For the last three years I’ve been dedicated to solving authentication problems. Mainly for large groups of external consumers who log into banking, retail, or social media accounts and services, and mostly using mobile multifactor authentication or device-based fingerprinting. Always, though, I’ve kept an eye on the balance between strong security and outstanding user experience. And never in a system relying on user names and passwords.
Why no user names and passwords? Because of the “mountain problem.” There has been a veritable mountain of user names and passwords that has been stolen in the last 5 years and is now available for sale on the dark web. With something like 4 billion records exfiltrated through the exploits we’ve heard so much about in the last few years – Equifax, Anthem, Yahoo, Twitter to name a few – it’s almost a guarantee that a user name and password for one of my confidential accounts is available for sale on the dark web. Or, at the very least, that the personal information that allows someone to spoof some knowledge-based authentication process and generate a new username and password pair is available.
"the mountain grows every day"
This mountain of confidential information grows every day, and spurs advances in biometric authentication, MFA, risk-based authentication and real-time authorization. It’s important and necessary work.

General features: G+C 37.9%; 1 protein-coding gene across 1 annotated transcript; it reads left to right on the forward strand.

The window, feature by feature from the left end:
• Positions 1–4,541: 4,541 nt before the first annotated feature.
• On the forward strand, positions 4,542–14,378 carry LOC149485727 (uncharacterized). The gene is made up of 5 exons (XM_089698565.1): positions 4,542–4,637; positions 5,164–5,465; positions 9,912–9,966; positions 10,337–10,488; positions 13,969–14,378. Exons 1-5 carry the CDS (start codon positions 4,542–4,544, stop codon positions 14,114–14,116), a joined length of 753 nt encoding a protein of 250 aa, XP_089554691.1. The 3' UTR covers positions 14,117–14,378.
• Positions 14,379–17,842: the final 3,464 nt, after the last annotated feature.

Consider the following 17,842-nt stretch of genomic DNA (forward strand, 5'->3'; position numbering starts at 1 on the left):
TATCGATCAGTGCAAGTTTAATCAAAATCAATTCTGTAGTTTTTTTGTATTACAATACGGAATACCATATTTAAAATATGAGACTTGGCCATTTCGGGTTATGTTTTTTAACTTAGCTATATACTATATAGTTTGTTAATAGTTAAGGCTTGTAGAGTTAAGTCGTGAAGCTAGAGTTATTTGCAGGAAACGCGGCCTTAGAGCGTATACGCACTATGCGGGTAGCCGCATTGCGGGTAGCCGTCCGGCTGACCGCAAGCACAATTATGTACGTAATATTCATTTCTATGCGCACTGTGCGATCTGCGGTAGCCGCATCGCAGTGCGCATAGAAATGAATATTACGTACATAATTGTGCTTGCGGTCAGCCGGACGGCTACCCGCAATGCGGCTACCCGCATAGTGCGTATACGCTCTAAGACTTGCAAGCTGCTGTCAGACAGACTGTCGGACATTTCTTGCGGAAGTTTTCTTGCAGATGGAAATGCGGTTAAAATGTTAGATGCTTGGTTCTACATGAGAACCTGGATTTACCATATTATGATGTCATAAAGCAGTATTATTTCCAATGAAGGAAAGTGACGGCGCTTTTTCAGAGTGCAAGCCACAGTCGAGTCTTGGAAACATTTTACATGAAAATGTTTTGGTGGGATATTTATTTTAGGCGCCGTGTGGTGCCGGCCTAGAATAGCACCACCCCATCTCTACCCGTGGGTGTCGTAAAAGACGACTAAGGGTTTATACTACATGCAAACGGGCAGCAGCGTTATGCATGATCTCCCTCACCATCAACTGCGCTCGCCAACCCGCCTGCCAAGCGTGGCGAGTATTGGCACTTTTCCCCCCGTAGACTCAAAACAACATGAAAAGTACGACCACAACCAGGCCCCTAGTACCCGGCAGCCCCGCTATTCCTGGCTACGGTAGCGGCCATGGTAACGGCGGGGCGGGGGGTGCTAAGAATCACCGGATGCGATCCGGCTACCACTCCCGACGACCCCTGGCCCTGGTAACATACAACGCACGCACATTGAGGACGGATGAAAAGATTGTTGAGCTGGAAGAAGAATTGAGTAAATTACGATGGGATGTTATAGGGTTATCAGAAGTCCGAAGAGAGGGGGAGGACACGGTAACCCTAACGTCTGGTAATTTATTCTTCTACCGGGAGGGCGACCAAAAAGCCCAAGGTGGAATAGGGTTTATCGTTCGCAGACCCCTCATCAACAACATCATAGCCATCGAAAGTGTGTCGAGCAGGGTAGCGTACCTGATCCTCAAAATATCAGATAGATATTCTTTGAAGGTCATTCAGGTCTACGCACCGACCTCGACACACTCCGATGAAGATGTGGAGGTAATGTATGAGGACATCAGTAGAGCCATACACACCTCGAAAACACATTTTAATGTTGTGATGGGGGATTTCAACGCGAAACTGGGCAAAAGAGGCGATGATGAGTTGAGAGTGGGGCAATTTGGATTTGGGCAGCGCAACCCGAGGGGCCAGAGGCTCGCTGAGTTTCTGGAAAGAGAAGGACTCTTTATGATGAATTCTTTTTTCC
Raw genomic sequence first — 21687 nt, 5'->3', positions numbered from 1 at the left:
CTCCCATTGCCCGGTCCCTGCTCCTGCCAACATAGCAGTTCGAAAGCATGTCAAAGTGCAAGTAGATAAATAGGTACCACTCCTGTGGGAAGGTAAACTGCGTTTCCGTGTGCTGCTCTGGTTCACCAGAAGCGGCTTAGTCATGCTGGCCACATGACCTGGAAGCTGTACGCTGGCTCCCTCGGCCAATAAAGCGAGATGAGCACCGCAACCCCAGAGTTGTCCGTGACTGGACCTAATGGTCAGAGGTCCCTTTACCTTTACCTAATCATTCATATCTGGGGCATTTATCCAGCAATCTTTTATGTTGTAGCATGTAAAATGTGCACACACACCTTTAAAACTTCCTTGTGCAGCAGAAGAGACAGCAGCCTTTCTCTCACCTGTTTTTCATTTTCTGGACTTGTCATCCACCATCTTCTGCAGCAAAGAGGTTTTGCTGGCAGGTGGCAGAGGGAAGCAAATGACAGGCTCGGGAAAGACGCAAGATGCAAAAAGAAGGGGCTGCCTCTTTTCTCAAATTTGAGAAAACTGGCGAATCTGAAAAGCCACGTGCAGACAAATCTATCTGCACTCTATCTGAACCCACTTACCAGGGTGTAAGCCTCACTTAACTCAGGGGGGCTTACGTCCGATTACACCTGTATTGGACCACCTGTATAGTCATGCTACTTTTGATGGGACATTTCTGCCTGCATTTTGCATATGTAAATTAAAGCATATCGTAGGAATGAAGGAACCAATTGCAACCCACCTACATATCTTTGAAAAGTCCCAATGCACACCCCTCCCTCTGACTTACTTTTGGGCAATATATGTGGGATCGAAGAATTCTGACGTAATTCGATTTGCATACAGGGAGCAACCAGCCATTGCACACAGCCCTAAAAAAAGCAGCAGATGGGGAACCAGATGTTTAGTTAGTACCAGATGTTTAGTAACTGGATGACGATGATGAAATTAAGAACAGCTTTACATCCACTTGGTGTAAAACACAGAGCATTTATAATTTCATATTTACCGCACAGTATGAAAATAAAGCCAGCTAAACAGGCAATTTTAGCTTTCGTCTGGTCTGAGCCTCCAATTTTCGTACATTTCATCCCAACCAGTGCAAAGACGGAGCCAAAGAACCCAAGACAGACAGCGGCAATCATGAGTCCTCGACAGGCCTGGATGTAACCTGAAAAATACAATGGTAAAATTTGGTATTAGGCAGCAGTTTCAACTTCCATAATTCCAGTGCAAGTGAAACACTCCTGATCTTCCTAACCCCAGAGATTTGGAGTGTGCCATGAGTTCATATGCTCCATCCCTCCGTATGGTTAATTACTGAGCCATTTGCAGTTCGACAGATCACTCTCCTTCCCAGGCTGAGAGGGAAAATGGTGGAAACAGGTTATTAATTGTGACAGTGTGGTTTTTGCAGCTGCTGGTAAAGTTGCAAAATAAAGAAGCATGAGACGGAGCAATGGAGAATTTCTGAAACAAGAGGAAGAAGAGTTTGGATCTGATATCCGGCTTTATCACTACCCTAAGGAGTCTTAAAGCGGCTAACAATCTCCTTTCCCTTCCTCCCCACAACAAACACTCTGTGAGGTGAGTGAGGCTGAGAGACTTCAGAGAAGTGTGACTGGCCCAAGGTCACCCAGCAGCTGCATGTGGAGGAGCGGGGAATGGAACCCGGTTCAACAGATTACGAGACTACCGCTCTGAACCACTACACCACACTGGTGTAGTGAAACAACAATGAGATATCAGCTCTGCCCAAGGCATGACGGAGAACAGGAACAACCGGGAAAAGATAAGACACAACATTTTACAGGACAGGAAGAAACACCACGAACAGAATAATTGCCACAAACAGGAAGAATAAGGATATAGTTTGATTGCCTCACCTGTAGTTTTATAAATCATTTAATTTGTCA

But for the last few weeks I’ve been looking at this problem from a different perspective. As Venafi’s new director of product marketing, I’m looking at not just the visible, growing attack surface of the mountain, but what’s beneath it.
It’s no longer the mountain problem I’m worried about. It’s the iceberg problem.
The Iceberg Problem
Imagine that all those stolen credentials and records are the tip of an “identity iceberg”, or what we can see with our own eyes from the deck of the ship. The top side is built on human identities and it’s getting taller and taller with each breach. We can see it growing every time we dip into “Password Paradise” or our favorite TOR-directed online credential shop and read the ads for “account takeover made easy”.
Now imagine Poseidon wades into view and grabs that iceberg and lifts it (with two hands as it clears the water, because it’s so heavy now) and flips it over so you can see what the underside looks like. This is the machine identities side of the iceberg. And this new attack surface is three or four times bigger than what we can see above the water line, but obfuscated and often hidden and always hard to control. Poseidon can hardly lift it now because the underside is so immense.
We know all about human identity issues. The cybersecurity market spends over $8 billion a year on ways to enable authentication and access for human identities. But beneath this are the machine-to-machine connections that make everything run, either in corporate networks or across the internet at large. What we have is a long and complex chain of machine communications: servers talk to other servers that talk to gateways; databases talk to applications and IoT sensors and edge devices; load balancers talk to everything and try to keep the whole orchestrated mess running.